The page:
NASA Announces Student Teams to Fly in Microgravity

WVU Graduate, Jason Gross, in Microgravity, Photo Credit: Kerri Phillips

NASA has just announced the teams selected to participate in the 2012 Reduced Gravity Student Flight Opportunities Program (RGSFOP). Fourteen teams of undergraduate students representing universities in the United States were selected to participate in this highly competitive program based on proposals submitted to NASA in the fall of 2011.  Teams submitted extensive proposals for research experiments to be conducted in a microgravity environment at NASA Johnson Space Center (JSC) in Houston, Texas.

The fourteen teams selected to participate in the 2012 program are: Arizona State University, University of Southern California, Yale, University of Florida, Boise State University, Purdue University, Massachusetts Institute of Technology, Missouri University of Science and Technology, Santa Ana Community College, Lamar University, University of Texas at El Paso, Virginia Polytechnic and State University, University of Washington, and West Virginia University.

The teams who have earned a flight spot in the program now must design and fabricate their experiment over the next four to six months and prepare it for its microgravity flight. The experiments must meet certain criteria for size and safety, and will be evaluated once brought down to JSC with the teams prior to their flight. Students who will fly with the experiment are also expected to pass a FAA Class III flight physical before being cleared for flying. Additional physiological training must be completed at JSC in the week leading up to the flight, where students have the opportunity to learn about the effects of hypoxia.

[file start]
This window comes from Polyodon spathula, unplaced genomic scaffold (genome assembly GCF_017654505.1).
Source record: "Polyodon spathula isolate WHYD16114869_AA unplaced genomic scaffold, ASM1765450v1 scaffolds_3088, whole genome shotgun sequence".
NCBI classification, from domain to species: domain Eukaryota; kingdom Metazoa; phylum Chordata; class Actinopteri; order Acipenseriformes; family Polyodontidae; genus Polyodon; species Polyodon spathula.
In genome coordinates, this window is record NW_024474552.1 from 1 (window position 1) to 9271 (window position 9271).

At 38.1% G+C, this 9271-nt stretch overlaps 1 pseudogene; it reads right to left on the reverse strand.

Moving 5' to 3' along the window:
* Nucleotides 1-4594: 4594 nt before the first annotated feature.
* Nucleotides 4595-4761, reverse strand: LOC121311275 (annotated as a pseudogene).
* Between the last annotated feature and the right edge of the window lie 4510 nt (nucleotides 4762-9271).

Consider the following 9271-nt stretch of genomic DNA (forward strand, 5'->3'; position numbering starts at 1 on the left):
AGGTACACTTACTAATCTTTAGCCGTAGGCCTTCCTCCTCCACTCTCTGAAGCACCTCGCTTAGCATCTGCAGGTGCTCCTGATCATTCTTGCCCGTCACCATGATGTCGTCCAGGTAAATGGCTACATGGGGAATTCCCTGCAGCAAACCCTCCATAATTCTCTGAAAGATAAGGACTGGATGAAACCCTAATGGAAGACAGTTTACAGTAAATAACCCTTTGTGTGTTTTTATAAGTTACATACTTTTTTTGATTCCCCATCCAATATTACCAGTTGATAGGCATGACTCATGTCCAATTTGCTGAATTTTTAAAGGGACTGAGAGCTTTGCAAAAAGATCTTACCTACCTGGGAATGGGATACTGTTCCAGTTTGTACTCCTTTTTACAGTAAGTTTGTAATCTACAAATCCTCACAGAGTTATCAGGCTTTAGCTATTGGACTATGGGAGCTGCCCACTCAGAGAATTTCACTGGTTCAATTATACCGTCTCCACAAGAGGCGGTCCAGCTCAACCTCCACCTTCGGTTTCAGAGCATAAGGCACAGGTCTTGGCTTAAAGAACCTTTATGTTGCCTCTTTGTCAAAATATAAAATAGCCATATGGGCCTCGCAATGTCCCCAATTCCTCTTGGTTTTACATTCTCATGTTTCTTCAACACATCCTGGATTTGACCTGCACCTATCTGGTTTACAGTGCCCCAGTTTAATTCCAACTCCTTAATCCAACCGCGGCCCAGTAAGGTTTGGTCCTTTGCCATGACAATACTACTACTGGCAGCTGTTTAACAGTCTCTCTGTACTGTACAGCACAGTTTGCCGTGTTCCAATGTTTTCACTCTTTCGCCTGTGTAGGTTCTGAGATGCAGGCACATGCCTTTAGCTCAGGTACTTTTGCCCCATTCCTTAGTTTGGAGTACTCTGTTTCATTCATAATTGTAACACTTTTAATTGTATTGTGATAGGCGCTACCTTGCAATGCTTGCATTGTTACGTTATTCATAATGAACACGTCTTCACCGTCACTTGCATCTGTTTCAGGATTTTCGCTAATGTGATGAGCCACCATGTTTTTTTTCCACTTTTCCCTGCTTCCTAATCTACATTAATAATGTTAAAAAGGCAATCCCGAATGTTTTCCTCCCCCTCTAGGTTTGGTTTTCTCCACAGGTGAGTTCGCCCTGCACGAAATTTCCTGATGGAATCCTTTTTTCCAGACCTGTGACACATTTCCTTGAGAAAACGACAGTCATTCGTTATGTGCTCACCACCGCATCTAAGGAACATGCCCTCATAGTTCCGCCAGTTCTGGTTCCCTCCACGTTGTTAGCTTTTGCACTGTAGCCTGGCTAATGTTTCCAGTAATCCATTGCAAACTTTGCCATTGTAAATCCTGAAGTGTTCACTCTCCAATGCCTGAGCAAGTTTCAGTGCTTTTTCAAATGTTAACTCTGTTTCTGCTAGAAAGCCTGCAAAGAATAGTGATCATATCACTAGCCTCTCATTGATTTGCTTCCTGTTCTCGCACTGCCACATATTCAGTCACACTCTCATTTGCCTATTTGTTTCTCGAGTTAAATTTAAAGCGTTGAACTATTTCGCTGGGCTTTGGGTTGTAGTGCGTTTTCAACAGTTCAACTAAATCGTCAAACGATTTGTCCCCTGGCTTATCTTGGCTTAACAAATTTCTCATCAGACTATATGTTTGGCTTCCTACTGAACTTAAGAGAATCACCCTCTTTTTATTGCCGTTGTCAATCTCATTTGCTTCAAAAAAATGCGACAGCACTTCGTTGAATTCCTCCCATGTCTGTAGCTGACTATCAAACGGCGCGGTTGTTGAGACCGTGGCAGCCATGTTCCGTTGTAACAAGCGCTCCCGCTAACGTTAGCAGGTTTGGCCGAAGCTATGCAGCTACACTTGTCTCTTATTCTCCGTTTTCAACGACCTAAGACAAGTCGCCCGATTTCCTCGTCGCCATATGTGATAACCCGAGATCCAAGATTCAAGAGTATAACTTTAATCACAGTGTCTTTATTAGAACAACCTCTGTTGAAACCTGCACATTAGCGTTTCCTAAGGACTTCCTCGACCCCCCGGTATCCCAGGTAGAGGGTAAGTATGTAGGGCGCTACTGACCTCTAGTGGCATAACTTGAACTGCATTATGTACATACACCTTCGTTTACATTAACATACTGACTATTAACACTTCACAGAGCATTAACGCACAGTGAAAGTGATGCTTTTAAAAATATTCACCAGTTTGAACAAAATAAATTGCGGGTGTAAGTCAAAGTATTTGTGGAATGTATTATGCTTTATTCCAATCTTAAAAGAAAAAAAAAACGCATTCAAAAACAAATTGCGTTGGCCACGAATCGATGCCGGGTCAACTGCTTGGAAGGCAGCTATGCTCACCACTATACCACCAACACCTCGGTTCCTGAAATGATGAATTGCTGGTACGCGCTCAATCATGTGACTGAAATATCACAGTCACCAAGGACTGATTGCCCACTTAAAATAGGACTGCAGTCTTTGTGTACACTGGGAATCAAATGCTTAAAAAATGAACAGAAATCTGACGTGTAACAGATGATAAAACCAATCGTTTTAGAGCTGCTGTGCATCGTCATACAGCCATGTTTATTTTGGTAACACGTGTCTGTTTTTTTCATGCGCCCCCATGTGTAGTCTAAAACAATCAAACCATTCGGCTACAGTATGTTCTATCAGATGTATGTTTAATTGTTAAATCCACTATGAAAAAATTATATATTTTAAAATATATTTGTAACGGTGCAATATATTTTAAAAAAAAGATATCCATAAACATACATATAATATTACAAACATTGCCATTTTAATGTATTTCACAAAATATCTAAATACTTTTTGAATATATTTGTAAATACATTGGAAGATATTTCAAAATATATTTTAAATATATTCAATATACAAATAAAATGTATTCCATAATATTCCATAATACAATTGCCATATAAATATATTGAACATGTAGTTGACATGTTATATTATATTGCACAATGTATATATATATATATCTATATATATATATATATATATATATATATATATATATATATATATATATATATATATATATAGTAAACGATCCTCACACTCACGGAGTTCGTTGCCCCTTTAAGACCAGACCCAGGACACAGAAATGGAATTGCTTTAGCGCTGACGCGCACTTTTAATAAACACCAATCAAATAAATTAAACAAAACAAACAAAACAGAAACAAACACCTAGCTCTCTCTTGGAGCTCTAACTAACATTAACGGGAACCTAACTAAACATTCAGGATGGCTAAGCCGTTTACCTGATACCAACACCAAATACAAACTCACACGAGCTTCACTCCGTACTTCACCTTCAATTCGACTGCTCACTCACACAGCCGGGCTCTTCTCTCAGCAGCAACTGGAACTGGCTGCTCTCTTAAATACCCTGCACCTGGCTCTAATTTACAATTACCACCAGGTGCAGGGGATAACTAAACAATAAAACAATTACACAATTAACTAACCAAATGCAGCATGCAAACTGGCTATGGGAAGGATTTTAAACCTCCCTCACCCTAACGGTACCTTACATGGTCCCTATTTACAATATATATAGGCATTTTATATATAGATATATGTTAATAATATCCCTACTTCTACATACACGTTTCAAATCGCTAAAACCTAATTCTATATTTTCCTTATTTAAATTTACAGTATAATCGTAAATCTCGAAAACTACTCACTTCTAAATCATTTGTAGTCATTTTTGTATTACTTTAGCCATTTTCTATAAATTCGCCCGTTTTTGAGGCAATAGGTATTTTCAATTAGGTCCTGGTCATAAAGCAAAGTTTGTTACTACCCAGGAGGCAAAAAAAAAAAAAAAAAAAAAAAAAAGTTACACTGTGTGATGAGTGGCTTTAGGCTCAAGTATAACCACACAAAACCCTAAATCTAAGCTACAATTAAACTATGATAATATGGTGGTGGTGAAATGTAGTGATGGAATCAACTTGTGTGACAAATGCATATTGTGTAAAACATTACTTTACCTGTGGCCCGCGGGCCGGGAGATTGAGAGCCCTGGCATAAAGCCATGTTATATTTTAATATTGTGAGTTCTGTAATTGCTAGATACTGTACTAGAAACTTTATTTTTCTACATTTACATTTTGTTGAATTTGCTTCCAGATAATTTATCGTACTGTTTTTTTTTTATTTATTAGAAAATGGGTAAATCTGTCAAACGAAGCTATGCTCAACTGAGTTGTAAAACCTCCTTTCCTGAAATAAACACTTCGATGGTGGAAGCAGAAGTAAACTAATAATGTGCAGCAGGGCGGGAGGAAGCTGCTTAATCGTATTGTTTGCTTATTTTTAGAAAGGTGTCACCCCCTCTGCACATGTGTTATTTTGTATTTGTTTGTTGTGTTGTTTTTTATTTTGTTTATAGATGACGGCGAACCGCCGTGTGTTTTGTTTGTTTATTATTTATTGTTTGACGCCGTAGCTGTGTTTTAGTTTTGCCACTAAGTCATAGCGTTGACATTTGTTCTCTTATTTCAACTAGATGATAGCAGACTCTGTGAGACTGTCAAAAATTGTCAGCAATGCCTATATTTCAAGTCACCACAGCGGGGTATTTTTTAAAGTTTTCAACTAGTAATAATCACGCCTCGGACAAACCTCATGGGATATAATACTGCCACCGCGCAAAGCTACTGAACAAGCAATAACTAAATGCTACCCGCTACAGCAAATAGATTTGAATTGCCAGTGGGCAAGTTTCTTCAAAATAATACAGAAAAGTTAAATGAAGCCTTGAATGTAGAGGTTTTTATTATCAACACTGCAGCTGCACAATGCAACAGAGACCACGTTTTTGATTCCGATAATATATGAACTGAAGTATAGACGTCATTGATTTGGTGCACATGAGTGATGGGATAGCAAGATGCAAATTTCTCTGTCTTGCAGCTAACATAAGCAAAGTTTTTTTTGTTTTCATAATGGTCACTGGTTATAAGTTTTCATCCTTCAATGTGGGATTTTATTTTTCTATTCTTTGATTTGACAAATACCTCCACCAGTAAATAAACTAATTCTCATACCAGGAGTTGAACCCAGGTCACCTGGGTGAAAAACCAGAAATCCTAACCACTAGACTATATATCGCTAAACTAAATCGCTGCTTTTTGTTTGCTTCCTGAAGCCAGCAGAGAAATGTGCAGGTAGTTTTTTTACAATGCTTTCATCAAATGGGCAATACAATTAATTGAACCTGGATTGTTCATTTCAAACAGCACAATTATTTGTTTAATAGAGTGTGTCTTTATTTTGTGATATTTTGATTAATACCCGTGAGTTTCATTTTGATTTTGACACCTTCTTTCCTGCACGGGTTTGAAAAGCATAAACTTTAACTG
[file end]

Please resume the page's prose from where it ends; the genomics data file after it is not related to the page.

2006 Student Flight Teams, Photo Credit: NASA JSC

 The aircraft flies approximately 30 parabolic maneuvers out over the Gulf of Mexico. During the climb phase of the parabolic trajectory, hypergravity is experienced by those onboard (about 1.8-2.0 G). Microgravity conditions (near zero G) are experienced for approximately 18 to 20 seconds as the aircraft “noses over” the top of the parabola and descends toward Earth. During the periods of microgravity, the student fliers have the opportunity to collect data from their experiment, as well as have fun experiencing the effects of microgravity.

 Following the flight, teams are expected to analyze the data they collected and submit a final report. Additionally, teams are expected to maintain the NASA tradition of conducting outreach to K-12 students, universities, and the local community about their experience and encourage STEM education. AmericaSpace will have additional coverage of the training process and student microgravity flights following the 2012 student campaign. For more information on the RGSFOP, visit the NASA microgravity website.

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